Monday, February 21, 2005
Rosa Luxemburg - The Mass Strike
It is in this context, as well as the centenary of the 1905 Russian Revolution that her little book The Mass Strike has been reissued by Bookmarks. The text is available online, though why bother hurting your eyes like that when it only costs four quid.
The book takes the amazing events of the Russian Revolution of 1905 as a case study. Millions of men and women, living under an almost feudal dictatorship and facing massive repression went on strike, protested and demonstrated for an improvement to their conditions. In particular the 8 hour day, instead of the 12 or 13 hours normally worked in the sweatshops and factories of Moscow, St. Petersburg and Warsaw.
But Luxemburg doesn't simply report on the events - even though she smuggled herself into Poland (then part of the Russian Empire) to take part. The mass strike in the way it was playing out in Russia was a new feature of revolution. Previously such strikes had been seen by the leaders of the international socialist movement as a defensive mechanism, but now the strikes took on an offensive stance, rapidly winning gains and rights never before seen by ordinary people in backward Russia.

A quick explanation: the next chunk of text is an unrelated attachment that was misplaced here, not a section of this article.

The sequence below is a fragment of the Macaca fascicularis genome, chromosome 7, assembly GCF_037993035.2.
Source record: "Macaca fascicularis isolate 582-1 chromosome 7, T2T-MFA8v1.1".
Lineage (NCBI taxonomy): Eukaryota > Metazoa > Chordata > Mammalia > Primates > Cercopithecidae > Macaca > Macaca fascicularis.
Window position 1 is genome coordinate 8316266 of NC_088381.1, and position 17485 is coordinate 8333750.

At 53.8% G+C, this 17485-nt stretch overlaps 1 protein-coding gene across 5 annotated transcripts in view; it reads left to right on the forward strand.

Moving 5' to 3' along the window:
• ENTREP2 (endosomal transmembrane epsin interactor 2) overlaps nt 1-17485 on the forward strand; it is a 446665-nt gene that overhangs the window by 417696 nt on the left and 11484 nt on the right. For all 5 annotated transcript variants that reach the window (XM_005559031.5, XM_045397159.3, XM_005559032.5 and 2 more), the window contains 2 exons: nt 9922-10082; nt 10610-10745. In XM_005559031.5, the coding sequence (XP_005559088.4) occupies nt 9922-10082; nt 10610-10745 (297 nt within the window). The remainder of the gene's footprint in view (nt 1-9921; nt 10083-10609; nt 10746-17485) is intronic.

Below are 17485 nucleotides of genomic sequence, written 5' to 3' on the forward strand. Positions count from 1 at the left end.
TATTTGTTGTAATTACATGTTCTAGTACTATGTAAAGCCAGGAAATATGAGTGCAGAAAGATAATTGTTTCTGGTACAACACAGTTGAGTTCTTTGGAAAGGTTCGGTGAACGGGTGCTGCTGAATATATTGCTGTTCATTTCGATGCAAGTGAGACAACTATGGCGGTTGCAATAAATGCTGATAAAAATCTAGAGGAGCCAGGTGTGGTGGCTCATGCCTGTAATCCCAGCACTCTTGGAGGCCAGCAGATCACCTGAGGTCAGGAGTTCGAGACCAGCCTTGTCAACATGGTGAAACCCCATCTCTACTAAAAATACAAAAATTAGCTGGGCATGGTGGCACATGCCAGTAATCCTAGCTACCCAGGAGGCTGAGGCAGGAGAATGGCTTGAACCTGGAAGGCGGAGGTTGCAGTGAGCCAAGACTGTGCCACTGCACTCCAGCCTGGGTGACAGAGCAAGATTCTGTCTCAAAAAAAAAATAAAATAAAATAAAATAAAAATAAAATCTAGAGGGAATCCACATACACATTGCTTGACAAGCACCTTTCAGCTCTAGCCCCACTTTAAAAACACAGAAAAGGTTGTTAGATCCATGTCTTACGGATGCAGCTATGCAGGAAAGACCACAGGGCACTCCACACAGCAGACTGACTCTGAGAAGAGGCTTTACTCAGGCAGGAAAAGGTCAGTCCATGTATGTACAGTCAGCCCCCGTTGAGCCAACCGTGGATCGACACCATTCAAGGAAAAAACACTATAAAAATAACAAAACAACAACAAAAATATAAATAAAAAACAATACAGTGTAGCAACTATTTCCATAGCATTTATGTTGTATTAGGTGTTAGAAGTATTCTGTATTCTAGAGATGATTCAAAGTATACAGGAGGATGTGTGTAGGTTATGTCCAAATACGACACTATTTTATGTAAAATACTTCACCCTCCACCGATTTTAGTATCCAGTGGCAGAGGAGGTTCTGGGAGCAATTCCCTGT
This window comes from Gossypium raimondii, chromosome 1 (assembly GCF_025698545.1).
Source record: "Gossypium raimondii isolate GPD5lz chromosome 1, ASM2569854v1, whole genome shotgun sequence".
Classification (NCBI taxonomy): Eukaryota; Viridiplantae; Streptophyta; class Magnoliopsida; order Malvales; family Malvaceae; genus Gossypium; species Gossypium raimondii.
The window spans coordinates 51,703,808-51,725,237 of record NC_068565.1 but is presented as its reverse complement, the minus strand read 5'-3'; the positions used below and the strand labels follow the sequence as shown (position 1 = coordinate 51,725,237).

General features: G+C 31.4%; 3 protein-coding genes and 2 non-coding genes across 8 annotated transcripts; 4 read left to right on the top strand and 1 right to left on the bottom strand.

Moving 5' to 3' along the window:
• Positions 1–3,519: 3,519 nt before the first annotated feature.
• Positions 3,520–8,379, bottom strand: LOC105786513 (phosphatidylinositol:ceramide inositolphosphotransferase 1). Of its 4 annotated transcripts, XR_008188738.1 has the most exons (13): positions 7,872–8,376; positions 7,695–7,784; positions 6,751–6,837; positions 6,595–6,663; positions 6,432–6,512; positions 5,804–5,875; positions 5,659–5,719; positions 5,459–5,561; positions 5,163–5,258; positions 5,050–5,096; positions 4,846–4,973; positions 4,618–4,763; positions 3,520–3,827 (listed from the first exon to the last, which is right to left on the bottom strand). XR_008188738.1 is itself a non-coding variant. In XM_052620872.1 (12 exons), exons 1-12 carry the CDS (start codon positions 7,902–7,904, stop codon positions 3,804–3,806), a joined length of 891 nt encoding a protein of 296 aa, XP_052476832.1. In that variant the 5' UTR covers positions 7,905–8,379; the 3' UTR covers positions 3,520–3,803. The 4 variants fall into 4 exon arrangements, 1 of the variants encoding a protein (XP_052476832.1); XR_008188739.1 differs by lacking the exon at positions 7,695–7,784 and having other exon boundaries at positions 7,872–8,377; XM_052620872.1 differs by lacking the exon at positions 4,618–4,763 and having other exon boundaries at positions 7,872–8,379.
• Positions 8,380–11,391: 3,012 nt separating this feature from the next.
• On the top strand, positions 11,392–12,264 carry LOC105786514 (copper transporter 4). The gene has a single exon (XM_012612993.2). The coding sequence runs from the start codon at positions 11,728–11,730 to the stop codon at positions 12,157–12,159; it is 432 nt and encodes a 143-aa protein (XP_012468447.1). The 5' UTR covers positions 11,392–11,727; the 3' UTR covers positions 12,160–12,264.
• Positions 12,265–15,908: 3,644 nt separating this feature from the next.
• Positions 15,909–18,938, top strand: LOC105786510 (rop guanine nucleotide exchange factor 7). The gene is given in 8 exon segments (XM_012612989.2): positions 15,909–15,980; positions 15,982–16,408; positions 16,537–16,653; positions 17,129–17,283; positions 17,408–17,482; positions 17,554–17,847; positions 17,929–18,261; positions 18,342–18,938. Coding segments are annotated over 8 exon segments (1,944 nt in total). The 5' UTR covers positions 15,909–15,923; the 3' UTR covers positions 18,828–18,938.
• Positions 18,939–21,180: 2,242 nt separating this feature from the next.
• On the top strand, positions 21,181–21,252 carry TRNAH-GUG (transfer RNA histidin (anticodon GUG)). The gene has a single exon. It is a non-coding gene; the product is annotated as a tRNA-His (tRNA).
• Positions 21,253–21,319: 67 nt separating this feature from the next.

Luxemburg is at her best when describing how the strikes radicalised people and gave confidence to other people, how in a few weeks of action, the strikers had gained more for themselves than German unions had in decades of peaceful activity.
Luxemburg's book has stood the test of time - there have been mass strikes aplenty in the last few years around the world, there will be more in the future. The republication of her book will help arm a new generation with the lessons of the past.
Campbell - A Rebel's Guide to Rosa Luxemburg
Luxemburg - Reform or Revolution
Trotsky - 1905